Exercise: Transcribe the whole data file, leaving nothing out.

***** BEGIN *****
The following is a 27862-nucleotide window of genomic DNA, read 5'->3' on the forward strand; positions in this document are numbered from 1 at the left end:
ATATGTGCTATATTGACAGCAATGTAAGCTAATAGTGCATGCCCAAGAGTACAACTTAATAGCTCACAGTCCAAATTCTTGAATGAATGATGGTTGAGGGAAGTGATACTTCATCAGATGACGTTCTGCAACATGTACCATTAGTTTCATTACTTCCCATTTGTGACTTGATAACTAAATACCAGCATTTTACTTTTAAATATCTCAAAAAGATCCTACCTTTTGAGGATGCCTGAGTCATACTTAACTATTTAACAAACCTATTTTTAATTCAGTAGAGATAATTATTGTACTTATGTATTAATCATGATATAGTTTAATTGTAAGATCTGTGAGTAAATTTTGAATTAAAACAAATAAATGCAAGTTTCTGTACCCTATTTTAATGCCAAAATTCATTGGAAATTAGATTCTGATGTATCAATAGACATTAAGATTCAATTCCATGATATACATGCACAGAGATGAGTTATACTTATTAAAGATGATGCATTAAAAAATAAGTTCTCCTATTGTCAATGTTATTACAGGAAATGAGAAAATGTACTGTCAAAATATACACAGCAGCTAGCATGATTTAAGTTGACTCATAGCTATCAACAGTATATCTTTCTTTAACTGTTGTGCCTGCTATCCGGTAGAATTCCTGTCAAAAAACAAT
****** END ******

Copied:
The following is a 27862-nucleotide window of genomic DNA, read 5'->3' on the forward strand; positions in this document are numbered from 1 at the left end:
ATATGTGCTATATTGACAGCAATGTAAGCTAATAGTGCATGCCCAAGAGTACAACTTAATAGCTCACAGTCCAAATTCTTGAATGAATGATGGTTGAGGGAAGTGATACTTCATCAGATGACGTTCTGCAACATGTACCATTAGTTTCATTACTTCCCATTTGTGACTTGATAACTAAATACCAGCATTTTACTTTTAAATATCTCAAAAAGATCCTACCTTTTGAGGATGCCTGAGTCATACTTAACTATTTAACAAACCTATTTTTAATTCAGTAGAGATAATTATTGTACTTATGTATTAATCATGATATAGTTTAATTGTAAGATCTGTGAGTAAATTTTGAATTAAAACAAATAAATGCAAGTTTCTGTACCCTATTTTAATGCCAAAATTCATTGGAAATTAGATTCTGATGTATCAATAGACATTAAGATTCAATTCCATGATATACATGCACAGAGATGAGTTATACTTATTAAAGATGATGCATTAAAAAATAAGTTCTCCTATTGTCAATGTTATTACAGGAAATGAGAAAATGTACTGTCAAAATATACACAGCAGCTAGCATGATTTAAGTTGACTCATAGCTATCAACAGTATATCTTTCTTTAACTGTTGTGCCTGCTATCCGGTAGAATTCCTGTCAAAAAACAAT